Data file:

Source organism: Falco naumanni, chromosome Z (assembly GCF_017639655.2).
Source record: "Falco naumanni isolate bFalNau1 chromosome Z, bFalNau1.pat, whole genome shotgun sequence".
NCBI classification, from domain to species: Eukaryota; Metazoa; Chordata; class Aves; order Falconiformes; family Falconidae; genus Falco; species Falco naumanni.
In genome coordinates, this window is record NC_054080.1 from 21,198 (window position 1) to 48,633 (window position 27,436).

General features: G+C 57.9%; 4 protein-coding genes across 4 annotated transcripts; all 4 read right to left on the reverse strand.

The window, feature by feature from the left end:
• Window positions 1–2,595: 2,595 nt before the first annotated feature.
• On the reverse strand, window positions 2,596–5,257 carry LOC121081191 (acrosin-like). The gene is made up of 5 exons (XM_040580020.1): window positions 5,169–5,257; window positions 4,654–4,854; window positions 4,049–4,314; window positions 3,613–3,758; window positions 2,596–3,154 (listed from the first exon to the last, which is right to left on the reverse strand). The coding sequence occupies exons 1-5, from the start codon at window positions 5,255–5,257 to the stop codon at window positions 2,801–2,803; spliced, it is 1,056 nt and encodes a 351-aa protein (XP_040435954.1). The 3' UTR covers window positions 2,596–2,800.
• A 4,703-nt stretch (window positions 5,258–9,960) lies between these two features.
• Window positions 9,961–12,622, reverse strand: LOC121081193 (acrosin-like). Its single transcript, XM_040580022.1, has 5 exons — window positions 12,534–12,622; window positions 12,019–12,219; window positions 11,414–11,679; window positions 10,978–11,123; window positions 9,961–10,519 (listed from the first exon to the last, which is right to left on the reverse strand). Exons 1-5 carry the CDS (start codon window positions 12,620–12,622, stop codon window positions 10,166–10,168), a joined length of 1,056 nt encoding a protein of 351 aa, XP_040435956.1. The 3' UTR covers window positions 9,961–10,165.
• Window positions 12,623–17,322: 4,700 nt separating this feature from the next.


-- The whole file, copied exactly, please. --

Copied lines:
Source organism: Falco naumanni, chromosome Z (assembly GCF_017639655.2).
Source record: "Falco naumanni isolate bFalNau1 chromosome Z, bFalNau1.pat, whole genome shotgun sequence".
NCBI classification, from domain to species: Eukaryota; Metazoa; Chordata; class Aves; order Falconiformes; family Falconidae; genus Falco; species Falco naumanni.
In genome coordinates, this window is record NC_054080.1 from 21,198 (window position 1) to 48,633 (window position 27,436).

General features: G+C 57.9%; 4 protein-coding genes across 4 annotated transcripts; all 4 read right to left on the reverse strand.

The window, feature by feature from the left end:
• Window positions 1–2,595: 2,595 nt before the first annotated feature.
• On the reverse strand, window positions 2,596–5,257 carry LOC121081191 (acrosin-like). The gene is made up of 5 exons (XM_040580020.1): window positions 5,169–5,257; window positions 4,654–4,854; window positions 4,049–4,314; window positions 3,613–3,758; window positions 2,596–3,154 (listed from the first exon to the last, which is right to left on the reverse strand). The coding sequence occupies exons 1-5, from the start codon at window positions 5,255–5,257 to the stop codon at window positions 2,801–2,803; spliced, it is 1,056 nt and encodes a 351-aa protein (XP_040435954.1). The 3' UTR covers window positions 2,596–2,800.
• A 4,703-nt stretch (window positions 5,258–9,960) lies between these two features.
• Window positions 9,961–12,622, reverse strand: LOC121081193 (acrosin-like). Its single transcript, XM_040580022.1, has 5 exons — window positions 12,534–12,622; window positions 12,019–12,219; window positions 11,414–11,679; window positions 10,978–11,123; window positions 9,961–10,519 (listed from the first exon to the last, which is right to left on the reverse strand). Exons 1-5 carry the CDS (start codon window positions 12,620–12,622, stop codon window positions 10,166–10,168), a joined length of 1,056 nt encoding a protein of 351 aa, XP_040435956.1. The 3' UTR covers window positions 9,961–10,165.
• Window positions 12,623–17,322: 4,700 nt separating this feature from the next.